NEW YORK (Reuters) - The fairytale success of beloved indie Irish love story “Once” ballooned on Sunday when it scooped Broadway’s highest honors, the Tony Awards, including a win for best musical.
The Broadway musical adaptation of the 2006 independent film “Once” that went all the way to the Oscars swept the Tonys with a total of eight wins, including best actor in a musical and best direction for John Tiffany.
“‘Once’ is a story about when people believe in each other, they can move on in life, and so many people have believed in this project,” Tiffany said in accepting his first Tony.
Best actor Steve Kazee fought back tears as he thanked fellow cast members, including his leading lady Cristin Milioti. He said that after his mother died early on in the run of performances, they “carried me around and made me feel alive and I will never be able to fully repay them.”
“Clybourne Park,” a satire on race relations, won best play, with playwright Bruce Norris, thanking theaters around the world that have staged the play since it premiered more than two years ago off-Broadway and won the 2011 Pulitzer Prize for drama.
Brit James Corden upset favorite Philip Seymour Hoffman to win best actor in a play for his comic turn in the London transplant spoof, “One Man, Two Guvnors,” with the comedian giving the advice later backstage to ignore people who will “tell you you’re too short or too big or too funny looking.”
Broadway’s newest young star, Nina Arianda, just a few years out of studying acting at New York University, won best actress in a play for her sexy performance in “Venus In Fur” and said backstage the win was in every sense a dream come true.
Esteemed film and stage director Mike Nichols was a winner for his direction of Arthur Miller’s “Death of a Salesman,” which featured Hoffman. Nichols has won a record-setting six Tony Awards for best direction of a play. He also has been honored twice as a producer.
“You see before you a happy man,” Nichols, 80, said, thanking Miller’s daughter, Rebecca Miller, for permission to stage the work, which also won best revival of a play.
Nichols also thanked Hoffman and Andrew Garfield as “a cast straight from heaven” and said the play, which premiered in 1949, “gets truer as time goes by.”
“The Gershwins’ Porgy and Bess,” a reinvention of the 1935 opera and comedy, won best revival of a musical and Audra McDonald won best actress in a musical for her stirring performance as Bess.
“I was a little girl with a pot belly and afro puffs, hyperactive and overdramatic and I found the theater and I found my home,” McDonald said in winning her fifth Tony award.
The awards show kicked off with host Neil Patrick Harris welcoming the audience to the 66th Tony Awards, “or as we like to call it, ‘Fifty Shades of Gay,’” referencing Broadway’s campy reputation and the popular erotic fiction novel, “Fifty Shades of Grey.”
“Once,” about a Dublin street performer and a Czech piano player who share a passion for music and an unlikely romantic love and which features the Oscar-winning song, “Falling Slowly,” also won for best book, orchestrations, scenic design and sound design among its eight Tonys.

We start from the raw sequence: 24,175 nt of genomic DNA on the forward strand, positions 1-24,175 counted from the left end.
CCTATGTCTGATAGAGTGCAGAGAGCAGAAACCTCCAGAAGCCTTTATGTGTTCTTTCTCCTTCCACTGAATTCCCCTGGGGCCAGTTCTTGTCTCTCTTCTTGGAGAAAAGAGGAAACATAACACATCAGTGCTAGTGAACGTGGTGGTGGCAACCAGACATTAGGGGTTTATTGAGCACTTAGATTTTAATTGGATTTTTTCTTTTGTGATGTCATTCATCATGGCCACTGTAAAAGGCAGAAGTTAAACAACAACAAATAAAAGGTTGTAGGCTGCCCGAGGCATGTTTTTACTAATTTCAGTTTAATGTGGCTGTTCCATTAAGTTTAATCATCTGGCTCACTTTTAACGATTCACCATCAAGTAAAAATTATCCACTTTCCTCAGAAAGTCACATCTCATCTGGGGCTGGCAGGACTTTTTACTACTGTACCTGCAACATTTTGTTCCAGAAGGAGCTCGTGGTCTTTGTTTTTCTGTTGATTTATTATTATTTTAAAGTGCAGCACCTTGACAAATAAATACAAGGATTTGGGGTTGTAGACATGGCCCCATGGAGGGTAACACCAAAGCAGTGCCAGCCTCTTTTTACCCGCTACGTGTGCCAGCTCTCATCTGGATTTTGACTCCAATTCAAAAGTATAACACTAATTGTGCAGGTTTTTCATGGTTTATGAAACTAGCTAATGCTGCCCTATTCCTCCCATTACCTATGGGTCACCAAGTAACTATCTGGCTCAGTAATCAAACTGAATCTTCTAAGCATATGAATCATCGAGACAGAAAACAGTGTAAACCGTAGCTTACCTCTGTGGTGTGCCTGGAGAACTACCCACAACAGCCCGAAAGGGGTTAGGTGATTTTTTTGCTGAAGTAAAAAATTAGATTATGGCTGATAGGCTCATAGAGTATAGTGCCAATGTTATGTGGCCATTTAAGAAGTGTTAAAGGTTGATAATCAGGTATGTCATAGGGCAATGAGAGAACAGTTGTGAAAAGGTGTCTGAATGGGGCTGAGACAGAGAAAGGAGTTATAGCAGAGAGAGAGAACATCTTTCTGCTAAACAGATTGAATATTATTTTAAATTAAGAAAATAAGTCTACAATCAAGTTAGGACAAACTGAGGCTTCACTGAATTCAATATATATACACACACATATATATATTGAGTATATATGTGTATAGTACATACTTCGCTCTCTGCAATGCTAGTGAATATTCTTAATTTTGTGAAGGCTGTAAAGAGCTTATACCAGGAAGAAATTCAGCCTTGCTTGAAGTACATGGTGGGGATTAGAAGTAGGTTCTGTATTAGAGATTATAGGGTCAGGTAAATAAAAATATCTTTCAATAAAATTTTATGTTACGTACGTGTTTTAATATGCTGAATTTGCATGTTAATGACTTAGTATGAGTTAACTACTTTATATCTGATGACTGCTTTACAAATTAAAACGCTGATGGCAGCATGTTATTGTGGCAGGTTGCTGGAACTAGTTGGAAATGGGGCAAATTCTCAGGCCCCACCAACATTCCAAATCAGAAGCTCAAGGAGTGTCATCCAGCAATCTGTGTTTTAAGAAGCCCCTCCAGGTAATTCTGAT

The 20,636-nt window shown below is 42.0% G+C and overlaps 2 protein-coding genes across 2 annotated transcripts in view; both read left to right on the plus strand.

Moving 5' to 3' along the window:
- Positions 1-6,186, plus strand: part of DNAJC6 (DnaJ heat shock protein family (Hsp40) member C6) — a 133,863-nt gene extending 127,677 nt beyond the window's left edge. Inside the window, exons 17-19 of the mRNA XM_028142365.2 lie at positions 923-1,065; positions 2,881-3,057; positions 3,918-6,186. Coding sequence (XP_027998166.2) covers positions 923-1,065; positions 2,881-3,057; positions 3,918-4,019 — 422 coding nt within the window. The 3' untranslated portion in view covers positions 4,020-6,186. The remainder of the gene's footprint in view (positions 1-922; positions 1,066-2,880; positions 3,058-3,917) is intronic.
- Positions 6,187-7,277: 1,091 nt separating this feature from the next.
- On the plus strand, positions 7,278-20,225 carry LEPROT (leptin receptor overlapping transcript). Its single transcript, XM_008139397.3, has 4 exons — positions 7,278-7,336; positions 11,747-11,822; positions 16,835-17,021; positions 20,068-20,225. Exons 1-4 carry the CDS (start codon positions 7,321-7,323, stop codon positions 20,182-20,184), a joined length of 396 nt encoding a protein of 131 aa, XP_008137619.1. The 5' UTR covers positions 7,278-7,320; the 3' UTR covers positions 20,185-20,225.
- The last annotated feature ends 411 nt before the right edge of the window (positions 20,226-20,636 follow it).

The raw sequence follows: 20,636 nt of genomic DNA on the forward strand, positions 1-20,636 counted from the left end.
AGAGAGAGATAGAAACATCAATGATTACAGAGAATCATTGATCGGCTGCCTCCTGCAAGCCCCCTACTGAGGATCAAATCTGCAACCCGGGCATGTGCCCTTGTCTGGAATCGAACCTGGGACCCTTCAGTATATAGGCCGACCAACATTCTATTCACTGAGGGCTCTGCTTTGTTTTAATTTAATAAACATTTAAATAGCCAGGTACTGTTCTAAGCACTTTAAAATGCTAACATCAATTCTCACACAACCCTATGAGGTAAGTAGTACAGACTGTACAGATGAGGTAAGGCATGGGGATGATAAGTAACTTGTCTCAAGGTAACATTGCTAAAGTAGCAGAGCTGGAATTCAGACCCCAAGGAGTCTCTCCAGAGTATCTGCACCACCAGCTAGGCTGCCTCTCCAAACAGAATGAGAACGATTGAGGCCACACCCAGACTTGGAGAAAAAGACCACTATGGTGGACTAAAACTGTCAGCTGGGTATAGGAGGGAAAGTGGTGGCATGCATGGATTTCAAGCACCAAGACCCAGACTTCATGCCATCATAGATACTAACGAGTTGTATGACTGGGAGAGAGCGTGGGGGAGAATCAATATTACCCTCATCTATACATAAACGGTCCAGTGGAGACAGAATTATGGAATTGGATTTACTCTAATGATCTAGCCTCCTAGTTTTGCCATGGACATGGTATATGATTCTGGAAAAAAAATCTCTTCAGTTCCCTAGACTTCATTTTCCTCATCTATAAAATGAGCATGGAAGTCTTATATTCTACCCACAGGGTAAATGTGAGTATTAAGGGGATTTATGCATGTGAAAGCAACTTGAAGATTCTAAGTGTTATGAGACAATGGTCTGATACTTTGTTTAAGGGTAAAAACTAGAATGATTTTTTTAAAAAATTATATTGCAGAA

Several new songs were added by the film’s stars and songwriters Glen Hansard and Marketa Irglova, who attended the Tonys but have kept a lower profile with the musical after spending years touring the film and becoming a real life couple before splitting up.
The inventive Peter Pan prequel, “Peter and the Starcatcher,” captured five awards, including for costume and for its featured actor, Christian Borle, who beat out Andrew Garfield from “Salesman.”
Judith Light of “Other Desert Cities” won best actress in a featured role in a play and the former star of the 1980s TV sitcom “Who’s The Boss,” said she felt like “the luckiest girl in New York tonight.”
The toned down Disney production “Newsies,” which recounts the true story of a strike waged in 1899 by New York newsboys, won two Tonys, including for best original score to composer Alan Menken and lyricist Jack Feldman.
Other winners included Judy Kaye and Michael McGrath for their roles in the comedy musical “Nice Work If You Can Get It,” which like “Porgy and Bess,” features music by George and Ira Gershwin.
The awards show featured star-packed performances from this season’s musicals, plays and revivals. Presenters included Paul Rudd, Christopher Plummer and Angela Lansbury, while Hugh Jackman called a special honorary Tony he was awarded for his contribution to Broadway “an embarrassment of riches.”
But the night belonged to “Once,” and its win highlighted that many of this season’s new shows featured less emphasis on extravagant staging and glitz and more on compelling stories, soaring music and witty overtones.
“Spending a lot of money is not cool. The bling era is gone for awhile,” the musical’s scenic design winner Bob Crowley told the audience. “This is a story about people who don’t have much.”
Additional reporting by Ellen Wulfhorst; Editing by Bill Trott, Stacey Joyce and David Brunnstrom